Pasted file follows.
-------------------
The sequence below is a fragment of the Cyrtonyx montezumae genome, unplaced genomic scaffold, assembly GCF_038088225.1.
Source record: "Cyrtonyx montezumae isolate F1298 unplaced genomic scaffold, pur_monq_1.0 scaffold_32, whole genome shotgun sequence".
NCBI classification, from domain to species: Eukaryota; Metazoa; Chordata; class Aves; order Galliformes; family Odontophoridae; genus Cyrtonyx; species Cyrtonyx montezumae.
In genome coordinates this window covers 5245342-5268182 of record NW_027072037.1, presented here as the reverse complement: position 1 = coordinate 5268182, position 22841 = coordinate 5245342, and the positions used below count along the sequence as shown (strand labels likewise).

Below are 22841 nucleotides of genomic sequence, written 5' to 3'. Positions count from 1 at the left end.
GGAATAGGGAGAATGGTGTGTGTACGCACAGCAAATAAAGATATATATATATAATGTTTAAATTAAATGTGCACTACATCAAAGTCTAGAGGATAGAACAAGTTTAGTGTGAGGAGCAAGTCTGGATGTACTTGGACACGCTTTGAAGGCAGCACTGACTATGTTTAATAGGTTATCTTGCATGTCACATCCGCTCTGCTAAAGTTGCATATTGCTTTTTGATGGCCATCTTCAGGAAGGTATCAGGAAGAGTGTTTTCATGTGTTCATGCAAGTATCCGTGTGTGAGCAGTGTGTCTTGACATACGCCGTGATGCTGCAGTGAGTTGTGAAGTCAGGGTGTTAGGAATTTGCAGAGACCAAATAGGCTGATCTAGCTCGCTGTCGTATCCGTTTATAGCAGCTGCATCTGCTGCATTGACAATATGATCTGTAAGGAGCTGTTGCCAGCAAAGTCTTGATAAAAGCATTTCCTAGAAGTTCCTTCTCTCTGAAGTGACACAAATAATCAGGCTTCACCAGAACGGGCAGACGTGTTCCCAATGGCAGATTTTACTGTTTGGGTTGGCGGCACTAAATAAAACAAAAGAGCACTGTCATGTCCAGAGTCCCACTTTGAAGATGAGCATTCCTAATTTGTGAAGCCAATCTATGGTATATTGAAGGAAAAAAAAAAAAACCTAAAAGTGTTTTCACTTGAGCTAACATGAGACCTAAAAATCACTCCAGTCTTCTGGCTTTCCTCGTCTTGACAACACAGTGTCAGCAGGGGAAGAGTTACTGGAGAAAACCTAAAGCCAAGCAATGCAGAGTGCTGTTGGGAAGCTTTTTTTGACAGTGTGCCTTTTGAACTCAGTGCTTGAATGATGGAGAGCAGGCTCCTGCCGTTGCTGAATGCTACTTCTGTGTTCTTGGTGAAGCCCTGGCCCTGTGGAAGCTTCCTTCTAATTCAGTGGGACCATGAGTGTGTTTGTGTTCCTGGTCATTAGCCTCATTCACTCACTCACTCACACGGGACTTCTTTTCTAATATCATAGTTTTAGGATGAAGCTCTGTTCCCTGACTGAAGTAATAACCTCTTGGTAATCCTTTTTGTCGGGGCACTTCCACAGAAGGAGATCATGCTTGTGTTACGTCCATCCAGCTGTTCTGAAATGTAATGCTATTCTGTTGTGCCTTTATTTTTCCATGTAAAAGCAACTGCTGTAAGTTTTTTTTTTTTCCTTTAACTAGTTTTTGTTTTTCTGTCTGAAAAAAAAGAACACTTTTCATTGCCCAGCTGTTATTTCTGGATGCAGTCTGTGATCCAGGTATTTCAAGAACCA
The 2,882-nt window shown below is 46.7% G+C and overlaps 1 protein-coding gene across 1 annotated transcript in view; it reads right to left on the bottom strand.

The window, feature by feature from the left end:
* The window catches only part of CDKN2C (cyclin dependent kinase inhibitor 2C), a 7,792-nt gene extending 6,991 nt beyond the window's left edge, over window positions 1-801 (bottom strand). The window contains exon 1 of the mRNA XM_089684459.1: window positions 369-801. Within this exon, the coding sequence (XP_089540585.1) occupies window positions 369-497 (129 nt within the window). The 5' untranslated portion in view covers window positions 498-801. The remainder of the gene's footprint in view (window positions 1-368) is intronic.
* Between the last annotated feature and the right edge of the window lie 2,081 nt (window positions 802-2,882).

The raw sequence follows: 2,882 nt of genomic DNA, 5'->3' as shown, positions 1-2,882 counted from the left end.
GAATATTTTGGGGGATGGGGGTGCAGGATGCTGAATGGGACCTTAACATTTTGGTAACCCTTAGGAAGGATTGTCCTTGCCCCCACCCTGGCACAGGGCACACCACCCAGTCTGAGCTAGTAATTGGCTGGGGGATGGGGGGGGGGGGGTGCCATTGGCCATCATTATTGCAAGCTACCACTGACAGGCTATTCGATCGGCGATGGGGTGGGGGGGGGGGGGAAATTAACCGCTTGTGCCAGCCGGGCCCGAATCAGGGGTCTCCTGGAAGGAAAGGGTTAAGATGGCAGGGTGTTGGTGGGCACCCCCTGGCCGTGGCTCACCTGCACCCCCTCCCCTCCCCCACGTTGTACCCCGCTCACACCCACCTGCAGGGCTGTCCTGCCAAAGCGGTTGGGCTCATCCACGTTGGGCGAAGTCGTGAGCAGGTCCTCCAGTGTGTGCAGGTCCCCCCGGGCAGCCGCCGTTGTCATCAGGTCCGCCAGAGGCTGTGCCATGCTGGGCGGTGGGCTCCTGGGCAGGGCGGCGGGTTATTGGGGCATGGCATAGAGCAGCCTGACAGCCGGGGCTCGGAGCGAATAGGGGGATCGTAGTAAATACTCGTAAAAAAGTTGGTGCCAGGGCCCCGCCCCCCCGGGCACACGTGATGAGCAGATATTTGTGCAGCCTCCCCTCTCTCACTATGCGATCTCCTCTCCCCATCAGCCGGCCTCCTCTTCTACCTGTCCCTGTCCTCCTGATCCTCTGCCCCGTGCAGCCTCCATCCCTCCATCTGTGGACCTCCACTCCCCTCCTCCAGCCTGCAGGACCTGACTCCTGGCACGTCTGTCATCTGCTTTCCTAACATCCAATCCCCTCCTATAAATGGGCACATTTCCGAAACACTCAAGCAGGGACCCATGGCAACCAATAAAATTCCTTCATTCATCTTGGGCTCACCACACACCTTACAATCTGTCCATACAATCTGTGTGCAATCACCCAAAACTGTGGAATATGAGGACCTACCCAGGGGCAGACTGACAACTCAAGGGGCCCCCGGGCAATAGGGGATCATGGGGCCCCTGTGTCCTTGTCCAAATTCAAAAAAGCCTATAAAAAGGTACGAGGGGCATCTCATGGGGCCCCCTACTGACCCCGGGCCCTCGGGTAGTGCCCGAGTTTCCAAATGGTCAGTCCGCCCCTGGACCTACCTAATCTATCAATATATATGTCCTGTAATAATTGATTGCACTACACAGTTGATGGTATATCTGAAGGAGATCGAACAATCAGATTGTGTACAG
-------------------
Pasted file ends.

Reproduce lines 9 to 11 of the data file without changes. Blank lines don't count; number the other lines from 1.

* The window catches only part of CDKN2C (cyclin dependent kinase inhibitor 2C), a 7,792-nt gene extending 6,991 nt beyond the window's left edge, over window positions 1-801 (bottom strand). The window contains exon 1 of the mRNA XM_089684459.1: window positions 369-801. Within this exon, the coding sequence (XP_089540585.1) occupies window positions 369-497 (129 nt within the window). The 5' untranslated portion in view covers window positions 498-801. The remainder of the gene's footprint in view (window positions 1-368) is intronic.
* Between the last annotated feature and the right edge of the window lie 2,081 nt (window positions 802-2,882).

The raw sequence follows: 2,882 nt of genomic DNA, 5'->3' as shown, positions 1-2,882 counted from the left end.